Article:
Wednesday, July 24, 2013

What is fueling the racist backlash?

Last fall Ta-Nehisi Coates noted something significant about the intersection of racism and politics during this era of our first African American president. He spoke to the change in reaction by conservatives to the killing of Trayvon Martin.
The reaction to the tragedy was, at first, trans-partisan. Conservatives either said nothing or offered tepid support for a full investigation—and in fact it was the Republican governor of Florida, Rick Scott, who appointed the special prosecutor who ultimately charged Zimmerman with second-degree murder. As civil-rights activists descended on Florida, National Review, a magazine that once opposed integration, ran a column proclaiming “Al Sharpton Is Right.” The belief that a young man should be able to go to the store for Skittles and an iced tea and not be killed by a neighborhood-­watch patroller seemed un­controversial...

The moment Obama spoke, the case of Trayvon Martin passed out of its national-mourning phase and lapsed into something darker and more familiar—racialized political fodder.
Of course all the President said at the time was that we could empathize with the pain Trayvon's family was feeling and that if he had a son, he could have been Trayvon. The backlash of racism those simple words set off provide us with some insight into what has happened since the President made more extended remarks last Friday following the verdict in the Zimmerman trial.

Its gotten really ugly. And its not just coming from the likes of Rush Limbaugh and Sean Hannity.  Jennifer Rubin used it as a platform to suggest that President Obama is not honest and simply wants to incite people for political ends.  The National Review used both the President and AG Holder's remarks as an excuse to fuel the fear of all those dangerous black men/boys. Those are just a couple of examples. The white male patriarchy is doubling down on their racism since the black President spoke. That shouldn't surprise us.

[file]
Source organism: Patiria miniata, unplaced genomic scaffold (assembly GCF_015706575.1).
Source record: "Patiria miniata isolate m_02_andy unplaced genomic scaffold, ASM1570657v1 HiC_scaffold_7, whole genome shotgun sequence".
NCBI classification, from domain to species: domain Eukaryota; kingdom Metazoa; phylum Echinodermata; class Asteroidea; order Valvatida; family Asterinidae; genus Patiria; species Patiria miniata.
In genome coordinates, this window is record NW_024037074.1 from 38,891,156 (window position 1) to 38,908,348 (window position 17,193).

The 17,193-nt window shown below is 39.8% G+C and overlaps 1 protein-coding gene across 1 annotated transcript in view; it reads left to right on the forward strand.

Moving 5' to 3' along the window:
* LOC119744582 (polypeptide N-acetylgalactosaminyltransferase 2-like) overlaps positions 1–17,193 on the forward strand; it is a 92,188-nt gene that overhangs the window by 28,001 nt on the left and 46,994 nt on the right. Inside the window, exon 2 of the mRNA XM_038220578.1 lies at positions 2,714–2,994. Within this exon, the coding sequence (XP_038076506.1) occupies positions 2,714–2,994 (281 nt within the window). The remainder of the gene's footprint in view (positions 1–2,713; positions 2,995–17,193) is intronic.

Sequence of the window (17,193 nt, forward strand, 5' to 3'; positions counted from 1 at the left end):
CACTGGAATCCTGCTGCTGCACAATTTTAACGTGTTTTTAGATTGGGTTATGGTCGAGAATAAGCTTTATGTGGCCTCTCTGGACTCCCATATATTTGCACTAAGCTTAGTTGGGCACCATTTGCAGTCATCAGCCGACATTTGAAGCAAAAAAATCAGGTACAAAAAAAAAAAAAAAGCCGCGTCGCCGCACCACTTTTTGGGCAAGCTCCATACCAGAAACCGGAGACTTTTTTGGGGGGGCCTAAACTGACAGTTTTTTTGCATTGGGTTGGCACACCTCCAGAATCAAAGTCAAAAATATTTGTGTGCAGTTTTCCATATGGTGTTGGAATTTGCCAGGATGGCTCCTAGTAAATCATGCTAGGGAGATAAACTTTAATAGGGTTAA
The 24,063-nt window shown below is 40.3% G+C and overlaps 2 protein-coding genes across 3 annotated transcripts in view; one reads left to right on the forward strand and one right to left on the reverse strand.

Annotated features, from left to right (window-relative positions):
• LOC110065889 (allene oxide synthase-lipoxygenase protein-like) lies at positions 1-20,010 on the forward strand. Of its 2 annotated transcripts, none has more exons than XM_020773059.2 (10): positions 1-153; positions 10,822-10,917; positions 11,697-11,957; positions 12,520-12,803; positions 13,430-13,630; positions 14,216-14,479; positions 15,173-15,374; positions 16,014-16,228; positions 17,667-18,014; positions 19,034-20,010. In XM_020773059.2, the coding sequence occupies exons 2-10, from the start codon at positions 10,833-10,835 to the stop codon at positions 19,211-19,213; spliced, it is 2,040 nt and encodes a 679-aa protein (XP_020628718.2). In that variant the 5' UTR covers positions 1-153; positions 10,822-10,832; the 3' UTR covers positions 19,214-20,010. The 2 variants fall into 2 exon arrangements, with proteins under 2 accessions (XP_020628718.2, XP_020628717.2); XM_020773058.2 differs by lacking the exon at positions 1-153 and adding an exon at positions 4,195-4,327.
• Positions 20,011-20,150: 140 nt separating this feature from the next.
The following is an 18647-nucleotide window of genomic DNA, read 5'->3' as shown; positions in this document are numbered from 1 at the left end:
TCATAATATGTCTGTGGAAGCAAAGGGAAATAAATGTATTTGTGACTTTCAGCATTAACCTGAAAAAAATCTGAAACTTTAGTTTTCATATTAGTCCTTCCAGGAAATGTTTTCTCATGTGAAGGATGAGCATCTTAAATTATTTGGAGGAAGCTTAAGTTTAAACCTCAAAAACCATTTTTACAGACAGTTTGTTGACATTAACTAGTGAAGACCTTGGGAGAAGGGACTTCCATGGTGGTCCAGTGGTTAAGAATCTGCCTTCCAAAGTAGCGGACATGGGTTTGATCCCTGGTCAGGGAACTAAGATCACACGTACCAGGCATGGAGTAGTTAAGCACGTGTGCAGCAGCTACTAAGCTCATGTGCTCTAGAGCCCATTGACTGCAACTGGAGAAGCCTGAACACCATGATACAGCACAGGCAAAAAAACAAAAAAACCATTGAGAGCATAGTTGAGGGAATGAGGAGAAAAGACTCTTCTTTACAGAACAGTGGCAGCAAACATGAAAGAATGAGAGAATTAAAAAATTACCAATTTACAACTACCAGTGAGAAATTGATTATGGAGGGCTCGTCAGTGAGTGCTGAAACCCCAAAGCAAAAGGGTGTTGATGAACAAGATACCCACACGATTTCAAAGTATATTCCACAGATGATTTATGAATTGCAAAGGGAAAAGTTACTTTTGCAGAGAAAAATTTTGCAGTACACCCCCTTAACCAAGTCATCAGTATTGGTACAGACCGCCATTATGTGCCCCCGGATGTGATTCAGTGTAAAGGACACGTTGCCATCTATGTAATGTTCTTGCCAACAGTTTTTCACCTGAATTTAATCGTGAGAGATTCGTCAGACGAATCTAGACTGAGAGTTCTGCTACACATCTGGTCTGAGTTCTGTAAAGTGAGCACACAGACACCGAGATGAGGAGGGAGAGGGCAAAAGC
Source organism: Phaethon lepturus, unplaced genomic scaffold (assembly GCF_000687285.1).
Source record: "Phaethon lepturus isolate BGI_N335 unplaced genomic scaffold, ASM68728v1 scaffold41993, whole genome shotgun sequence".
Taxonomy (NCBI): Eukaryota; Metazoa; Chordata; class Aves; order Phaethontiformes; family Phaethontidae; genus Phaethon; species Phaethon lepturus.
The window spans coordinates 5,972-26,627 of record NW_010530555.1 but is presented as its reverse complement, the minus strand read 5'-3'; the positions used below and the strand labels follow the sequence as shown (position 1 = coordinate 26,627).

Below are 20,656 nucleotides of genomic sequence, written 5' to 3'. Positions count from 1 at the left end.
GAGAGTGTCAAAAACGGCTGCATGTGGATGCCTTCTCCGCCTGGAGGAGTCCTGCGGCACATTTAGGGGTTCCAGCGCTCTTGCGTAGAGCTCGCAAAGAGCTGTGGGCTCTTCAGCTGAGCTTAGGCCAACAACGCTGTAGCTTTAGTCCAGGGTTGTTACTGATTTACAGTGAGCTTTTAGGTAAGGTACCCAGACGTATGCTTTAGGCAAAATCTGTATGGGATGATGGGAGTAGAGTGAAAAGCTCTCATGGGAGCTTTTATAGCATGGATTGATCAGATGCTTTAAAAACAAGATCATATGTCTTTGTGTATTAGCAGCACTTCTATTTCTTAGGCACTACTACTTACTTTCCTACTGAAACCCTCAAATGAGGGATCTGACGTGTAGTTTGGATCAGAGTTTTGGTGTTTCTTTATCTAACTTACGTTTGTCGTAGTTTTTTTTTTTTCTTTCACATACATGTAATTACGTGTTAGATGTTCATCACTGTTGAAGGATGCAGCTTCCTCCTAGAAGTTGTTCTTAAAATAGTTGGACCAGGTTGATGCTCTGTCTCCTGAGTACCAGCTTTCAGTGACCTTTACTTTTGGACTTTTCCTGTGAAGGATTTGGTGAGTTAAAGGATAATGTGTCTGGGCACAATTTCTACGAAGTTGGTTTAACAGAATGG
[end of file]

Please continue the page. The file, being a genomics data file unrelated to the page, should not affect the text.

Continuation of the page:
From the perspective of those who are entitled, the problems begin when those they despise do not go along with—and have the power and wherewithal to not go along with—the perceived entitlement...

Several times I have commented that hatred felt long and deeply enough no longer feels like hatred, but more like tradition, economics, religion, what have you. It is when those traditions are challenged, when the entitlement is threatened, when the masks of religion, economics, and so on are pulled away that hate transforms from its more seemingly sophisticated, "normal," chronic state—where those exploited are looked down upon, or despised—to a more acute and obvious manifestation. Hate becomes more perceptible when it is no longer normalized.

Another way to say all of this is that if the rhetoric of superiority works to maintain the entitlement, hatred and direct physical force remains underground. But when that rhetoric begins to fail, force and hatred waits in the wings, ready to explode.
As I said the other day, the mere fact that a black man is president is enough to send them into total obstructionist freak-out mode because the "rhetoric of superiority no longer works to maintain the entitlement."  But when he actually makes comments - as innocuous as they were - about the state of racism in American today, the hate really explodes. Its always been there. We all know that. The fire is lit by a simple statement of reality that challenged the masks.